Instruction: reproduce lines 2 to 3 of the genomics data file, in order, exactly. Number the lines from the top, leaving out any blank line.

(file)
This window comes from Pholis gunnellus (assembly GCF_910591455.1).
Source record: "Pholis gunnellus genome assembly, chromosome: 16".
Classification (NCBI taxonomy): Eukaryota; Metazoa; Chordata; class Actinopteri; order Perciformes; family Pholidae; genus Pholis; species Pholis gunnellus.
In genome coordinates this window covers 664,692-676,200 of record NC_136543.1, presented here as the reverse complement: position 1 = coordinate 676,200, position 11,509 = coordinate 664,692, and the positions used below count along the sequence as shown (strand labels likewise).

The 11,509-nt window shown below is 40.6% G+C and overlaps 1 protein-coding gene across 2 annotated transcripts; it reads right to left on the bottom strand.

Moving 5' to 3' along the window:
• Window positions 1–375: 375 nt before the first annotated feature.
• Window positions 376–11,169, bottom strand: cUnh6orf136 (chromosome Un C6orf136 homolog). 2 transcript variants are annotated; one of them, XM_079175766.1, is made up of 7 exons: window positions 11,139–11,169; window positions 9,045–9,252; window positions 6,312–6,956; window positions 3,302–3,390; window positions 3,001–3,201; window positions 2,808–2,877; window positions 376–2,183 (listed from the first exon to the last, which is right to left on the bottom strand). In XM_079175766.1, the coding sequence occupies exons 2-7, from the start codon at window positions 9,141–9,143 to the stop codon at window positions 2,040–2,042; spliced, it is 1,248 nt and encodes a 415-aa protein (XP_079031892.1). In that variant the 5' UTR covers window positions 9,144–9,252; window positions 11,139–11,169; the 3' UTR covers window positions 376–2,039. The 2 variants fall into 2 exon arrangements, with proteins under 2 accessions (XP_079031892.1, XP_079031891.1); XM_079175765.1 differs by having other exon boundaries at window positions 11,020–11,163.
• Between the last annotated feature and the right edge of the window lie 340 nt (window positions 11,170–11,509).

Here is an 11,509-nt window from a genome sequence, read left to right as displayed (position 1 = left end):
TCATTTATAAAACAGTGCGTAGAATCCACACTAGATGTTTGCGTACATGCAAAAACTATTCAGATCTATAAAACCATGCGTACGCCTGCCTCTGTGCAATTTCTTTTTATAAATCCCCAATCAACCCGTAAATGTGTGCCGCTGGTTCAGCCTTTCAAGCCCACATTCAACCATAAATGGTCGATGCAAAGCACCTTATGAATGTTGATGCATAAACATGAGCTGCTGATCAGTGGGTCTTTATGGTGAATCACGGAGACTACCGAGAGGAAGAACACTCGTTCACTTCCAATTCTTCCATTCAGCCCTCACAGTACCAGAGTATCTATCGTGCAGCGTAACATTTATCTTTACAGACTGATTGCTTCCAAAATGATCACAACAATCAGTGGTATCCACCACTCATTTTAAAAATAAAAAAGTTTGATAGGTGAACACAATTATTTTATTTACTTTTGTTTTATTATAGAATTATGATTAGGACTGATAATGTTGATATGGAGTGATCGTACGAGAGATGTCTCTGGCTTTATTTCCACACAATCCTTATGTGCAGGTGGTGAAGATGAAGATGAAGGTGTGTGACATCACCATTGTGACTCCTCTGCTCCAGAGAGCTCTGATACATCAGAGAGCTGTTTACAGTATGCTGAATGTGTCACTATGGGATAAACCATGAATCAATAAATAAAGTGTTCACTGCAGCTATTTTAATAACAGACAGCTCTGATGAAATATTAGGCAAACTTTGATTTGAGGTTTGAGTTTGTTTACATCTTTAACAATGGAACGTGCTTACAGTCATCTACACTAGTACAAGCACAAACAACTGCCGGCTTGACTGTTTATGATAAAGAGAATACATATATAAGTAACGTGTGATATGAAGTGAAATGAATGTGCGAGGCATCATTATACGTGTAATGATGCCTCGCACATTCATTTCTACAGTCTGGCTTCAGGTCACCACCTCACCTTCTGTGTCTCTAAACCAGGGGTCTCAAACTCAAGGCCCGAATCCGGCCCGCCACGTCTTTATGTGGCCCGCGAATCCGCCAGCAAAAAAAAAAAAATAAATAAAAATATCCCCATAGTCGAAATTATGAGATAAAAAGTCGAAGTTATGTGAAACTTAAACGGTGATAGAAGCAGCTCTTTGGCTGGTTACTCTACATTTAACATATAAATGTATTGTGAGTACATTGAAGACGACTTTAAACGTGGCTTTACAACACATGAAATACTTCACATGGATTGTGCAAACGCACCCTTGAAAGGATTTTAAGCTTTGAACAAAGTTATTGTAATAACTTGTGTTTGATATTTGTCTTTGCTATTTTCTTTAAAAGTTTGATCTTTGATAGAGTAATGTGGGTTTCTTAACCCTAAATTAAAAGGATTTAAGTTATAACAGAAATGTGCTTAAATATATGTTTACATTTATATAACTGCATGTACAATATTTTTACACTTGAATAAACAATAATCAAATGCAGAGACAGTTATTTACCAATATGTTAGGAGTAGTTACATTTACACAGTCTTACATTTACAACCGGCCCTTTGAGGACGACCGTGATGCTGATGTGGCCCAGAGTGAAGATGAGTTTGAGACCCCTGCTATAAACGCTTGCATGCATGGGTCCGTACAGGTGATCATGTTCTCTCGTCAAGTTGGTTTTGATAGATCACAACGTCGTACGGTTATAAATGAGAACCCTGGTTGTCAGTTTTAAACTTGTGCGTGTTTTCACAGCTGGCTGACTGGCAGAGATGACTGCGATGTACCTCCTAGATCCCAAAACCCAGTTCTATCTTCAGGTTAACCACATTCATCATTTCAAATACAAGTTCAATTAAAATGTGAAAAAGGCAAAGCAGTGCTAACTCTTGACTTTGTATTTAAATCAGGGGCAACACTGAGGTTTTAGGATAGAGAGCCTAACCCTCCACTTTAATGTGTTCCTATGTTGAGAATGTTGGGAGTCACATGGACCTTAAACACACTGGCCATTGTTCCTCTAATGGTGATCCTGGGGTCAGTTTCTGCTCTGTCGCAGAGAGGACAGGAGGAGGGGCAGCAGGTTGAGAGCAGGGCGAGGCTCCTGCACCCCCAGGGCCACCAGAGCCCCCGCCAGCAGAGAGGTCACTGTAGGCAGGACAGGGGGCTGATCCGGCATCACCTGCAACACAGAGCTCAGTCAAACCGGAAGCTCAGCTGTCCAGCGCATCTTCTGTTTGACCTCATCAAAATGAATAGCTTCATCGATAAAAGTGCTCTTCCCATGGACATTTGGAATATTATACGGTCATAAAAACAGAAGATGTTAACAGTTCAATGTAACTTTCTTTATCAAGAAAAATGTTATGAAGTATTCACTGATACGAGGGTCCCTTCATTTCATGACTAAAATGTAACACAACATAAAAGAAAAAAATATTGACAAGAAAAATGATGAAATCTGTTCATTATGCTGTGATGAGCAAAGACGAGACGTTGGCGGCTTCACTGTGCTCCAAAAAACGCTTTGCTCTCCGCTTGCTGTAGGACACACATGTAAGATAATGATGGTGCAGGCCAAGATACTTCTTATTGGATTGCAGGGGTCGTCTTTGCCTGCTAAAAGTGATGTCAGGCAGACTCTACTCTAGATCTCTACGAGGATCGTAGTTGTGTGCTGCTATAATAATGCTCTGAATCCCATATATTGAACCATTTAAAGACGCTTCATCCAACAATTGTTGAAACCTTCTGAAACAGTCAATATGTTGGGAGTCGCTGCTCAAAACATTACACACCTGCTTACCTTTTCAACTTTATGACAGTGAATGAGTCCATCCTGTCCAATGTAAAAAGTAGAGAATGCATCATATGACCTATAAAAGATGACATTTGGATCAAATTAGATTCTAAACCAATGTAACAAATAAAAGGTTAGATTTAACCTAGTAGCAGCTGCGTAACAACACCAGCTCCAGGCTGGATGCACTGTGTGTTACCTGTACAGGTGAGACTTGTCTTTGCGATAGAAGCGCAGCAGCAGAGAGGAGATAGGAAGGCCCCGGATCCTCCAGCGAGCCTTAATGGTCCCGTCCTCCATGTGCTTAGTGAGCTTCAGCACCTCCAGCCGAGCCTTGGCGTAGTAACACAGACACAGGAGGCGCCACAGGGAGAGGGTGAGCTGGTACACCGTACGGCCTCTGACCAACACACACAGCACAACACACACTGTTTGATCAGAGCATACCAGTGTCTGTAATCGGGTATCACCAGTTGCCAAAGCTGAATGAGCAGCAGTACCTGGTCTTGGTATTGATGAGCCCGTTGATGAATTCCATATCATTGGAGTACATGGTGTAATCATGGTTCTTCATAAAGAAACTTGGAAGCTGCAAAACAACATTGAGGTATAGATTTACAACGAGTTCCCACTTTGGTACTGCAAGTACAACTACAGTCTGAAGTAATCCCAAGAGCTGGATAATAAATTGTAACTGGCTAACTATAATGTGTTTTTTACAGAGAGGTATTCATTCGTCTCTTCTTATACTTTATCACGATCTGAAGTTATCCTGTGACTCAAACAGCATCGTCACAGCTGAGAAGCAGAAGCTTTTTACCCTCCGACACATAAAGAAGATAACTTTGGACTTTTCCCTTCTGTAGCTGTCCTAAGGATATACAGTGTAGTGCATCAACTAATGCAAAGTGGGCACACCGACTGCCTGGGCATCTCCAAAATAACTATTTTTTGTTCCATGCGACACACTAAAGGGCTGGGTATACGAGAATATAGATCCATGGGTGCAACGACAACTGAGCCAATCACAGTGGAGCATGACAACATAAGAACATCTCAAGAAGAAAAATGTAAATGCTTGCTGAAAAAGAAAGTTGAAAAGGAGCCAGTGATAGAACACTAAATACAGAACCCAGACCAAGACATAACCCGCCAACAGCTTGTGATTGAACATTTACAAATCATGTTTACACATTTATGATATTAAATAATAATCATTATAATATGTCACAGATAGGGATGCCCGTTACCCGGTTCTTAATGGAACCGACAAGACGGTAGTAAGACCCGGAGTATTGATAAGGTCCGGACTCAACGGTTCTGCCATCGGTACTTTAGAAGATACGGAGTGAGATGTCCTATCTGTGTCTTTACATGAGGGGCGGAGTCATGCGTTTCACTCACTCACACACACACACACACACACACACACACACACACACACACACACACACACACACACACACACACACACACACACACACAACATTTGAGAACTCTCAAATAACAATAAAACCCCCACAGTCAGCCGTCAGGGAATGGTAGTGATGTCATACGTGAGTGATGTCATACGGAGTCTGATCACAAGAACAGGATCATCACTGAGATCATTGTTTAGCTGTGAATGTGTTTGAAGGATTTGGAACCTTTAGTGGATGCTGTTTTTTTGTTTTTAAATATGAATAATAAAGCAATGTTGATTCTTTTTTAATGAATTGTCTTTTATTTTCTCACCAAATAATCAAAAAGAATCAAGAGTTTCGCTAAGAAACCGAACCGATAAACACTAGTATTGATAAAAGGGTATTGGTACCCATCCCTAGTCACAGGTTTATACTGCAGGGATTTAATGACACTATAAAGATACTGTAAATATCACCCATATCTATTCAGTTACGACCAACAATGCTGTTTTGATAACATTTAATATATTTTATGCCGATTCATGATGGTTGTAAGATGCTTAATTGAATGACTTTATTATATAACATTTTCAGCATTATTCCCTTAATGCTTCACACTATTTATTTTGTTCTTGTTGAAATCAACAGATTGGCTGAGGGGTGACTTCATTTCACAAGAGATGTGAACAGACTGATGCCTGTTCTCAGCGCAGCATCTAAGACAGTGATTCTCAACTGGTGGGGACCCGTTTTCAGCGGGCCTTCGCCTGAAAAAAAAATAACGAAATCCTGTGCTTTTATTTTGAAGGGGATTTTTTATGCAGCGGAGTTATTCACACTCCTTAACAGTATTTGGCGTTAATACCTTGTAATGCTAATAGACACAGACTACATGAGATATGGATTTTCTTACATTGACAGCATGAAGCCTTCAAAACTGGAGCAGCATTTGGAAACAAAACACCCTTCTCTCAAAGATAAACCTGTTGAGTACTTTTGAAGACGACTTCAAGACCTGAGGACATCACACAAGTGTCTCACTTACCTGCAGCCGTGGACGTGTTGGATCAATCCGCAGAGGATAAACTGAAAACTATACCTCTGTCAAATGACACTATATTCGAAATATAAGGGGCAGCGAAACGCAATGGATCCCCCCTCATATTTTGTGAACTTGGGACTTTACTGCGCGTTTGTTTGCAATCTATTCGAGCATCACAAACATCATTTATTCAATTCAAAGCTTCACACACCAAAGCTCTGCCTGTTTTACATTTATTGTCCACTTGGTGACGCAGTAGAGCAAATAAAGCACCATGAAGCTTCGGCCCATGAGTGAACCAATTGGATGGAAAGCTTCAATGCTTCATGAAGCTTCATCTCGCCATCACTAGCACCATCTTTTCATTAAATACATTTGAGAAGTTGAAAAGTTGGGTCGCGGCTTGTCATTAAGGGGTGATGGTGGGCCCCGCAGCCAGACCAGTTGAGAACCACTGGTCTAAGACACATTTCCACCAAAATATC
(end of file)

Source record: "Pholis gunnellus genome assembly, chromosome: 16".
Classification (NCBI taxonomy): Eukaryota; Metazoa; Chordata; class Actinopteri; order Perciformes; family Pholidae; genus Pholis; species Pholis gunnellus.